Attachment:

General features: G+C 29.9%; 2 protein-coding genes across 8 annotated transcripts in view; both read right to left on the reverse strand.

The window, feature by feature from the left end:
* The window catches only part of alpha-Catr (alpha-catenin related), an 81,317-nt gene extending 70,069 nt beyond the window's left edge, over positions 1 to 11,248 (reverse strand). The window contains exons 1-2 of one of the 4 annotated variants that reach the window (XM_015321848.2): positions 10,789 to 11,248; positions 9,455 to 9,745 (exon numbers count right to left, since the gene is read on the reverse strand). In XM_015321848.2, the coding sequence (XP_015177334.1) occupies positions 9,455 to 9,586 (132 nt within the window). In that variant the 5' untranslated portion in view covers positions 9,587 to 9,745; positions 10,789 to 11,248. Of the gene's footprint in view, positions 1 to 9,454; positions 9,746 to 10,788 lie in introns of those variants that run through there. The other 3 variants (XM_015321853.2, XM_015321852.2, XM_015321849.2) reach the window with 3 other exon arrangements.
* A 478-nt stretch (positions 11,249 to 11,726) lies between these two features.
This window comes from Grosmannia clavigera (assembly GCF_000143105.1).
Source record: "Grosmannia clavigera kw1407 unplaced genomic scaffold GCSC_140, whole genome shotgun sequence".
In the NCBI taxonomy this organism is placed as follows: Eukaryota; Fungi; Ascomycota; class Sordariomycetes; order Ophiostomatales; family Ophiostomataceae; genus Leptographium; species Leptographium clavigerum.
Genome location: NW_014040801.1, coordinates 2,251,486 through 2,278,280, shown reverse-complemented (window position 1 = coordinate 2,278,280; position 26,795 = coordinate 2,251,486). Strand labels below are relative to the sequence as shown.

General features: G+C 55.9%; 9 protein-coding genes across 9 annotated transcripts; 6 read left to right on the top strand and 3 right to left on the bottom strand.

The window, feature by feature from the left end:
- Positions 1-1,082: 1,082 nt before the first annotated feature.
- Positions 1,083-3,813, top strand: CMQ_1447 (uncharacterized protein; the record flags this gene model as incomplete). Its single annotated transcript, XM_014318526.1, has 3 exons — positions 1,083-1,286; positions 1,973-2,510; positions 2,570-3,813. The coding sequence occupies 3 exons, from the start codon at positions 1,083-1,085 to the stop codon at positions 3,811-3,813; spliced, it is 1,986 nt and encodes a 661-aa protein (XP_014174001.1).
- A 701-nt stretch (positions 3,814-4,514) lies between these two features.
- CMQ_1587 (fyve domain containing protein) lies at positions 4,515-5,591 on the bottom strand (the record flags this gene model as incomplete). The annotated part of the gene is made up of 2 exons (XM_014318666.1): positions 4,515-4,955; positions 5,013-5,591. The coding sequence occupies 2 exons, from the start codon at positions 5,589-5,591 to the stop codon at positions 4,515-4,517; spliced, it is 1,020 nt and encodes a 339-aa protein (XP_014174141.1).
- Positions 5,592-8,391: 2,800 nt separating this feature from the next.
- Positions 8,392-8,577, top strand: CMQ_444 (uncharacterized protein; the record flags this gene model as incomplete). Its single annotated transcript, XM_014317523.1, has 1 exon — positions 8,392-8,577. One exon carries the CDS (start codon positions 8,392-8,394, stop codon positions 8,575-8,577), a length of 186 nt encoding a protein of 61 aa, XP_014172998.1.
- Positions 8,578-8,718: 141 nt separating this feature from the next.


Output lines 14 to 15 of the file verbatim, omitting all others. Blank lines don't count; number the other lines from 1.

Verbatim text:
- CMQ_1587 (fyve domain containing protein) lies at positions 4,515-5,591 on the bottom strand (the record flags this gene model as incomplete). The annotated part of the gene is made up of 2 exons (XM_014318666.1): positions 4,515-4,955; positions 5,013-5,591. The coding sequence occupies 2 exons, from the start codon at positions 5,589-5,591 to the stop codon at positions 4,515-4,517; spliced, it is 1,020 nt and encodes a 339-aa protein (XP_014174141.1).
- Positions 5,592-8,391: 2,800 nt separating this feature from the next.